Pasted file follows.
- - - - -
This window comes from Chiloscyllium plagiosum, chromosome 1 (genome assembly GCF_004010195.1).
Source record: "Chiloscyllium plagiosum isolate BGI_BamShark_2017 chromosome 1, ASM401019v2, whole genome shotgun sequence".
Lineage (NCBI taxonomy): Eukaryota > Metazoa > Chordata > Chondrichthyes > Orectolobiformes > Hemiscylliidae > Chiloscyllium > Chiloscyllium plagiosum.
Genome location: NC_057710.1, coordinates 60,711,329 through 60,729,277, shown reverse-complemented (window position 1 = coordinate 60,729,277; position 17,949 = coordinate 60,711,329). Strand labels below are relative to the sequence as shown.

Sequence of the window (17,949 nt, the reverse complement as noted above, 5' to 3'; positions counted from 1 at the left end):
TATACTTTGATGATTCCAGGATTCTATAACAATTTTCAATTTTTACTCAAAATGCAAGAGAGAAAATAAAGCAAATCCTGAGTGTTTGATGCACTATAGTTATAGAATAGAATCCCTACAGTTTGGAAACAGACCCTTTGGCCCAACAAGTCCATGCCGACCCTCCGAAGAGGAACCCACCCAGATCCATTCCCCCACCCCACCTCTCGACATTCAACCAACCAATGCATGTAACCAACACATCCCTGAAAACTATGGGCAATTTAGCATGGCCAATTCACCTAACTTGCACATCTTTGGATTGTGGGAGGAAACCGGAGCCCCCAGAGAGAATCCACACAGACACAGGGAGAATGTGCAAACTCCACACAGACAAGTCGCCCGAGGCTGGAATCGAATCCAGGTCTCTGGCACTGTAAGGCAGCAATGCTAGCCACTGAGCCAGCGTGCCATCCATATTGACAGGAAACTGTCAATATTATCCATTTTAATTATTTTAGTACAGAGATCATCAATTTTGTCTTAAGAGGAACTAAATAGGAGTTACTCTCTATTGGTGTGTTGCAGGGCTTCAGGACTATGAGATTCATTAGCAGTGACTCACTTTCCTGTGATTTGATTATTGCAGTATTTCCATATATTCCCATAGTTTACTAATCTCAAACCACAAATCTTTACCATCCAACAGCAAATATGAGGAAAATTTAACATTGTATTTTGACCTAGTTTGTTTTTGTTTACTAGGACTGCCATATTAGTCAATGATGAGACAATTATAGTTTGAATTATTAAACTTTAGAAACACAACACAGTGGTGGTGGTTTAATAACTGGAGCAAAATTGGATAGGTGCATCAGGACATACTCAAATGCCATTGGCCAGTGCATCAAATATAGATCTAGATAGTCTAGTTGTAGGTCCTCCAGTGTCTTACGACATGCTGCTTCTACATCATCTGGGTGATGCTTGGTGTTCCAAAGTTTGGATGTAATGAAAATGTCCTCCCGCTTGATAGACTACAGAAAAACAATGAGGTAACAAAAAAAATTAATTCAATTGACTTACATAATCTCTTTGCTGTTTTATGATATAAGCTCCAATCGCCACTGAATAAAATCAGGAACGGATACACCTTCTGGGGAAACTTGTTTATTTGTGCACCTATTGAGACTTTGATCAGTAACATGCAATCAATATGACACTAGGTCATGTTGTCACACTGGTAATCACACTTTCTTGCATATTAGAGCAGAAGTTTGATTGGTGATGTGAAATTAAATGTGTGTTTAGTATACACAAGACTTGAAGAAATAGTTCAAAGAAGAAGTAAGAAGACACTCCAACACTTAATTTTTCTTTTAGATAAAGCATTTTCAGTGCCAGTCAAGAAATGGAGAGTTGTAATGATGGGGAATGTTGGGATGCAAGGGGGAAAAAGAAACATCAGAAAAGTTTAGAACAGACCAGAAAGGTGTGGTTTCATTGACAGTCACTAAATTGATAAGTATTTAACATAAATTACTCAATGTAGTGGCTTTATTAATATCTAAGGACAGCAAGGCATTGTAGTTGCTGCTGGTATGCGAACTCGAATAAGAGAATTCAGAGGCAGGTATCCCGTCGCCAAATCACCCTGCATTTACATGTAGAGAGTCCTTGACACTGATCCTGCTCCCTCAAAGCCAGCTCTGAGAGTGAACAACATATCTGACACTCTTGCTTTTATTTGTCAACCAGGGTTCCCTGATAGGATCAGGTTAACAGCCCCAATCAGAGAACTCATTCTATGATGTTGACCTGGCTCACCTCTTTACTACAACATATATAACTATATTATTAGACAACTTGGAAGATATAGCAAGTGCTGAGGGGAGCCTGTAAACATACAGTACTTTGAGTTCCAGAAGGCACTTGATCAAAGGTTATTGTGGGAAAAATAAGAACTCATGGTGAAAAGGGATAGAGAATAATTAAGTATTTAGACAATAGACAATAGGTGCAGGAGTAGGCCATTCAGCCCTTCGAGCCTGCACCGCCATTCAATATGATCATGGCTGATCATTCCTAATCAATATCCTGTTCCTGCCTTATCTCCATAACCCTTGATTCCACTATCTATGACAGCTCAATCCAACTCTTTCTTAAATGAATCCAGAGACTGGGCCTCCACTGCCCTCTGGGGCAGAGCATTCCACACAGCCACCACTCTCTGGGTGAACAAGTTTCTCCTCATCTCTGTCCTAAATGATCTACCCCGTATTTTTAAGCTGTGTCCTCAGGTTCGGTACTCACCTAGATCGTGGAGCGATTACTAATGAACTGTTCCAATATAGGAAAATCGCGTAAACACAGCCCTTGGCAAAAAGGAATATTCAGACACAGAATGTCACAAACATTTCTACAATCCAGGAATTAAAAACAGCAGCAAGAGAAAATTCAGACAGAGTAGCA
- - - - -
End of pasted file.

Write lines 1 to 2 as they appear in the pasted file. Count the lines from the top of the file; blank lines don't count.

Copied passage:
This window comes from Chiloscyllium plagiosum, chromosome 1 (genome assembly GCF_004010195.1).
Source record: "Chiloscyllium plagiosum isolate BGI_BamShark_2017 chromosome 1, ASM401019v2, whole genome shotgun sequence".